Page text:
But this, in fact, was not the case. The metal-clasped diaries and wax-sealed letters of Jane’s niece Fanny reveal that, during the spring of 1805, her teacher was away from home. These unpublished manuscripts show that Anne’s month-long absence coincides with a time when Jane was moving house.

This was a period ridden with trepidation for the Austen women. The death of Reverend Austen had not only robbed them of an affectionate husband and father, they’d also lost a major source of income. Unable to continue to afford their tenancy of Green Park Buildings, Mrs. Austen and her two daughters removed themselves to poky rented rooms in a busy part of town.

Since Fanny waved off her governess during the week commencing 18 March and Anne didn’t return for almost a month, it seems possible that Edward sent her to assist the Austen women with their move, and that Jane and Anne grew fond of each other far from the watchful eyes of the owners of Godmersham.

If so, this would not have been the first time that Anne had been told to cancel lessons and fit herself around the family’s other plans. She was regularly instructed to work outside the schoolroom: sent to drop off the boys at their boarding schools at the beginning of term and pick them up at its close, and called on at times to chaperone her employer’s guests on their journeys too.

To have been a fly on the wall when Jane and Anne first met, to watch as their relationship transformed from that of employer and employee to a deep bond between two women who wrote.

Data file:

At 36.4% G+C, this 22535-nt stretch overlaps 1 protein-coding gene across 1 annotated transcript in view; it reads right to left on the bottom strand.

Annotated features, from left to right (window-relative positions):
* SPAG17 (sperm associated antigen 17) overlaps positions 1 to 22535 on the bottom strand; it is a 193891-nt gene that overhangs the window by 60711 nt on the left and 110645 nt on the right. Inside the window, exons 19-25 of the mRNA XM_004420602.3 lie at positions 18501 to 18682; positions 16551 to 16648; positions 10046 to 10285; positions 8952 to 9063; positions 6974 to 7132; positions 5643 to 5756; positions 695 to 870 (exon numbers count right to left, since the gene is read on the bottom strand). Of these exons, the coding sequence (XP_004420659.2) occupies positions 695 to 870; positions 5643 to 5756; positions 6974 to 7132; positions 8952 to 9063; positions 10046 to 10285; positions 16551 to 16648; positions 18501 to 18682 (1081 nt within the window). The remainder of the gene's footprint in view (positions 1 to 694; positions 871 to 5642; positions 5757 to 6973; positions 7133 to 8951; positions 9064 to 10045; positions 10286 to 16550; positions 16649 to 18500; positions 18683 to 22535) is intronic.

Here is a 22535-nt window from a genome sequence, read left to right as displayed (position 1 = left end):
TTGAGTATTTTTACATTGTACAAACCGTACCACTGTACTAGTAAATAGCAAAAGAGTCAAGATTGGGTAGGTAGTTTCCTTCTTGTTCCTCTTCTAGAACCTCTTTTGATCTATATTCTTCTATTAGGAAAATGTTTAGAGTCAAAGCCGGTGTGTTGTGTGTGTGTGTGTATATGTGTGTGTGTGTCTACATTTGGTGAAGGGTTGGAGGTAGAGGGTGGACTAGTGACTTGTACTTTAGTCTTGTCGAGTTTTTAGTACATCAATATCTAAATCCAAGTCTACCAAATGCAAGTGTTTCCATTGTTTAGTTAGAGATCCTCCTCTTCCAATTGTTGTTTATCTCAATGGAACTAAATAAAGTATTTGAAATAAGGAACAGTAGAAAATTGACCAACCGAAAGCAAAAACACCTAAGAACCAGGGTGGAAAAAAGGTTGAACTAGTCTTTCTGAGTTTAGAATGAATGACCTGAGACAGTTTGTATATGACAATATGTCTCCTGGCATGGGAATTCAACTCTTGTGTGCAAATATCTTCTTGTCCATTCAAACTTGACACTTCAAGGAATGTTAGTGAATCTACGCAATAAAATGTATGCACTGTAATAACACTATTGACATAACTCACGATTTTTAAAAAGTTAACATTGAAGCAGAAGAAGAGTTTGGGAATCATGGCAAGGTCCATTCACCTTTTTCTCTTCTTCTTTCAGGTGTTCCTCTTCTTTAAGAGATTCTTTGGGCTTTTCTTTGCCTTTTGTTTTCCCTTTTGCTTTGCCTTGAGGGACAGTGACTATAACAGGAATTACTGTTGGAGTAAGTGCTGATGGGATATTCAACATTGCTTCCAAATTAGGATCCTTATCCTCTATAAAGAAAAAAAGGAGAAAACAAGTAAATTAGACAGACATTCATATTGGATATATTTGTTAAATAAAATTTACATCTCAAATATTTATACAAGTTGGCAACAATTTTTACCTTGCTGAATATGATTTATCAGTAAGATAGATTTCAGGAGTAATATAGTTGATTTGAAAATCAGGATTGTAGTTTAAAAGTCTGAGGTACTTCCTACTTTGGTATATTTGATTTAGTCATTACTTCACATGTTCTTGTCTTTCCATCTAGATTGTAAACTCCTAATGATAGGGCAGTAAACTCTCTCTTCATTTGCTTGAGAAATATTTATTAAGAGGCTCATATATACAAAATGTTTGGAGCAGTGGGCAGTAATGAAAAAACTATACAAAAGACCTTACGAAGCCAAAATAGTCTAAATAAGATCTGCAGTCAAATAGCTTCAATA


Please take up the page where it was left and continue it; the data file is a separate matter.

Both were enduring difficult times during the spring of 1805. Anne suffered persistent headaches and eye problems that must have hampered her attempts at devising plays, and Jane – still unpublished at this stage – had not been able to concentrate on her new novel during the months since her father died.

It’s tempting to imagine that the pair’s shared love of literature sustained them through such difficult times and that their first flicker of friendship brightened each other’s lives.

In the years to come, these women would find all sorts of ways to support each other’s endeavours – Anne offered Jane astute critiques of her novels and Jane acted in one of Anne’s household plays – but, on this occasion, the pair could no sooner have become acquainted than they would have been forced to part ways. Anne had to return to her post at Godmersham and Jane had to endure her shrunken circumstances in Bath.

Jane did see some opportunities in her newfound impoverishment. It offered the perfect excuse to invite her childhood friend Martha Lloyd to join the new household – a plan Jane and her sister had plotted behind the backs of their relatives. Martha’s meagre finances could supplement the Austen women’s funds and her skills as an amateur cook and apothecary would come as welcome indeed. But, more than anything, it was her friendship they held dear.

Friendship was also at the heart of another of Jane’s schemes. That first mention in the surviving letters of a governess called “Miss Sharpe” gives the impression that Jane had been looking for teaching work in Bath on the woman’s behalf. If this governess friend was indeed the Anne Sharpe who taught Jane’s niece, such an endeavour would surely have involved Jane going behind her brother’s back.

This version of events exposes the myth of Jane as a conservative maiden aunt, devoted above all else to kith and kin. Here was a much more rebellious woman, someone prepared to flout social conventions by treating a family servant as an equal; someone ready to show disloyalty to her brother by prioritising the needs of a female friend.

Quotations are from the Oxford edition of Jane Austen’s Letters, edited by Deirdre Le Faye (4th edition, 2011) and details included in this post are drawn from the unpublished letters and diaries of Fanny Knight housed at the Kent History and Library Centre.